Big Screens, Small Minds

“There’s more to theater than the smell of popcorn: Unplug the VCR and go to the movies, director recommends.”

That word of advice was offered as a headline on a press release sent out this week by United States International University. The release itself contained the highlights of an interview with Jack Tygett, director and choreographer in charge of musical productions at USIU.

I’m not sure why the university’s public affairs people felt Tygett’s views on this issue are newsworthy. Consulting a choreographer about where to watch a movie makes as much sense as consulting an astrologer about running a country. But as a film buff who is finding it easier and easier to wait for movies to open at the video store nearest me, I couldn’t resist hearing him out.

“Reactions and experiences are heightened by the responses of others,” Tygett said. “It’s true that laughter breeds laughter. It’s infectious.”


Tygett went on to explain that comedies are actually funnier when you’re able to share the mirth with strangers. Likewise, suspense is heightened by the sudden silence that falls over a beguiled audience. At home, Tygett said, it’s invariably at the point when the killer is stalking his prey that Junior walks in and says, “Where are the potato chips?”

His other arguments against home viewing included the dreadful downsizing of big-screen images, the light and noise distractions from opening refrigerators and bawling babies, and the temptation by some family members to play grab and giggle with the remote control.

In reading the release, I couldn’t help wondering whether Jack Tygett actually goes to movies. And, if so, does the monastery where he goes for these experiences admit journalists?

Sure, it’s better to watch a movie in a theater with a clear image on a big screen and with people who are of this Earth. But we’re talking about human behavior that has been gone from the American scene since the Eisenhower Administration, since television sets first flowered in living rooms and dens throughout the land, teaching one generation after another how to talk, burp and be entertained at the same time.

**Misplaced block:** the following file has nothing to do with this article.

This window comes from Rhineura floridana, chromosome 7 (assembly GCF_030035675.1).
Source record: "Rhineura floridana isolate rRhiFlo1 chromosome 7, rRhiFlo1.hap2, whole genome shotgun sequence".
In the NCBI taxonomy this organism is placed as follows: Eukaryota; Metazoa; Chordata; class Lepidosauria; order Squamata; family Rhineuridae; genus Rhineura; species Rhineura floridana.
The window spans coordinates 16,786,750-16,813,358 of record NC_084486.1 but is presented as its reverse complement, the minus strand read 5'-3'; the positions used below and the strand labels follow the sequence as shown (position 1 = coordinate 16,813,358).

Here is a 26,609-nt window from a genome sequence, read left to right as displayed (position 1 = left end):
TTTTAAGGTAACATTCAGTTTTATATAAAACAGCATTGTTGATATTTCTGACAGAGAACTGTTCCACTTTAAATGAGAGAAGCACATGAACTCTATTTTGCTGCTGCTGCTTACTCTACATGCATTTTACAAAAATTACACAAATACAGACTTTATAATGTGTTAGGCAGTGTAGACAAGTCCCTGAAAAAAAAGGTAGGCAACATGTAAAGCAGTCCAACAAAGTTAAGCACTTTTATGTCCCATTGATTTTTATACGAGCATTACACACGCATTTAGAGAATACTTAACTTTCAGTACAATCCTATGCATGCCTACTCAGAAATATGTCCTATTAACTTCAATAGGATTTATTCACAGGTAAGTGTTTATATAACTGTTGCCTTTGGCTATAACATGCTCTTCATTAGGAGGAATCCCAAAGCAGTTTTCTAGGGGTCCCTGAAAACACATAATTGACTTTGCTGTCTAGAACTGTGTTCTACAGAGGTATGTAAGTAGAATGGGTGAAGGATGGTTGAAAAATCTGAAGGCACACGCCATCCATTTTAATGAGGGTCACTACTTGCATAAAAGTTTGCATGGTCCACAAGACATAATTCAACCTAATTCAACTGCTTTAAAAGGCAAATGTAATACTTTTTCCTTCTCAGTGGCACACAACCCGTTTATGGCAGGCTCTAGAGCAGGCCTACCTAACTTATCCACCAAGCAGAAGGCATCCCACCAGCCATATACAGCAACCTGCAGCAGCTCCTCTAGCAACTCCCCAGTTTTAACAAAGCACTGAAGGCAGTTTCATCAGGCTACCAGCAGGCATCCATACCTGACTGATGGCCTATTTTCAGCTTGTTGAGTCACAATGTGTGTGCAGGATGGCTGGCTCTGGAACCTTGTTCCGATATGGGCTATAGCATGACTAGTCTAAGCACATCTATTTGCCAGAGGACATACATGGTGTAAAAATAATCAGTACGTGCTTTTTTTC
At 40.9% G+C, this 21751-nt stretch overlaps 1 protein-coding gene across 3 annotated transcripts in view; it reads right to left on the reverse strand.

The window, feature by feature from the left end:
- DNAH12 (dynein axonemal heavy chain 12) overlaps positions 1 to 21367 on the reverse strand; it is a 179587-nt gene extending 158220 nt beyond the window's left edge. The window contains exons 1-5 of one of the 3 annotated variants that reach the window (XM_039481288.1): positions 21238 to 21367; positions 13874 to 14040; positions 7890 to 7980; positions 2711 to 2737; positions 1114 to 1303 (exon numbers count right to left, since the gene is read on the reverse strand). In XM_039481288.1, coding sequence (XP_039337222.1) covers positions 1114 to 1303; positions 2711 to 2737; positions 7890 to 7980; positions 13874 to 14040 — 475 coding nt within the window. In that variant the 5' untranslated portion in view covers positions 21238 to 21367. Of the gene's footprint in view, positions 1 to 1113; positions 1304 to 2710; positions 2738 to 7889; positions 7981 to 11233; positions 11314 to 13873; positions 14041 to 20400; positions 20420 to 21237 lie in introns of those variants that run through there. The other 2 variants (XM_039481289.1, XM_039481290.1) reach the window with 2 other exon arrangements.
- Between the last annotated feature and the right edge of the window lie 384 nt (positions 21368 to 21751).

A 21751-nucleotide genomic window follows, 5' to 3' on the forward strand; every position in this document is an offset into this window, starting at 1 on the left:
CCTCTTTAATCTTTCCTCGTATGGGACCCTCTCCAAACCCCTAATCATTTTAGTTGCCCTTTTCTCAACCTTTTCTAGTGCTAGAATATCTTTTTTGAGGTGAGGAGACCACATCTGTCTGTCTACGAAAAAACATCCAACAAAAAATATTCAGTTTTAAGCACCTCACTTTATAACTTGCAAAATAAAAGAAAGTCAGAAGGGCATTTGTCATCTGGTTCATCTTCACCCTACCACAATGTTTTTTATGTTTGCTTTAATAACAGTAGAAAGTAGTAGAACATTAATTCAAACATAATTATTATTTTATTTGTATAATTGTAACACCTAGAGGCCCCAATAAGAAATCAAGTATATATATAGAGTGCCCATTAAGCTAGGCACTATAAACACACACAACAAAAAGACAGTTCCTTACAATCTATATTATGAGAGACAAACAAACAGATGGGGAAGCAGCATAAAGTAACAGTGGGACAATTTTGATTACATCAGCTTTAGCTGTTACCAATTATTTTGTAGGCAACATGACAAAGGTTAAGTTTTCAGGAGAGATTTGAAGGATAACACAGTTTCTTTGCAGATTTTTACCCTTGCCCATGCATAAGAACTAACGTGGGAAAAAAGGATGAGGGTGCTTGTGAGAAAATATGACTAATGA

As far as I can tell, most people go to movies these days not to share an experience, but to create one. They go there to talk, of course, but also to eat, to drink and to kick the back of my seat. They go to pour Coke on the floor and breathe their popcorn breath on me. Many of them apparently go there because there is no wrestling on that night.

Twice in the last month, I was invited to attend preview screenings of “Young Guns” and “Married to the Mob.” The screenings were both arranged by radio stations, which, in cahoots with local studio reps, gave away tickets as on-air promotions. In other words, the people I was sitting with were there because they were the third, seventh or 32nd person to call in. They could have been giving away one-way bus tickets to El Centro and the callers would still be yelling, “Oh, my god, I won!”

Before each of these previews, by the way, audiences were encouraged to beg for free T-shirts by screaming out their allegiance to the host station. The shirts were then flung into the crowd, like panties at a smoker, and, in the midst of the feeding frenzy, the hosts told the crowd to enjoy the movie and flicked out the lights.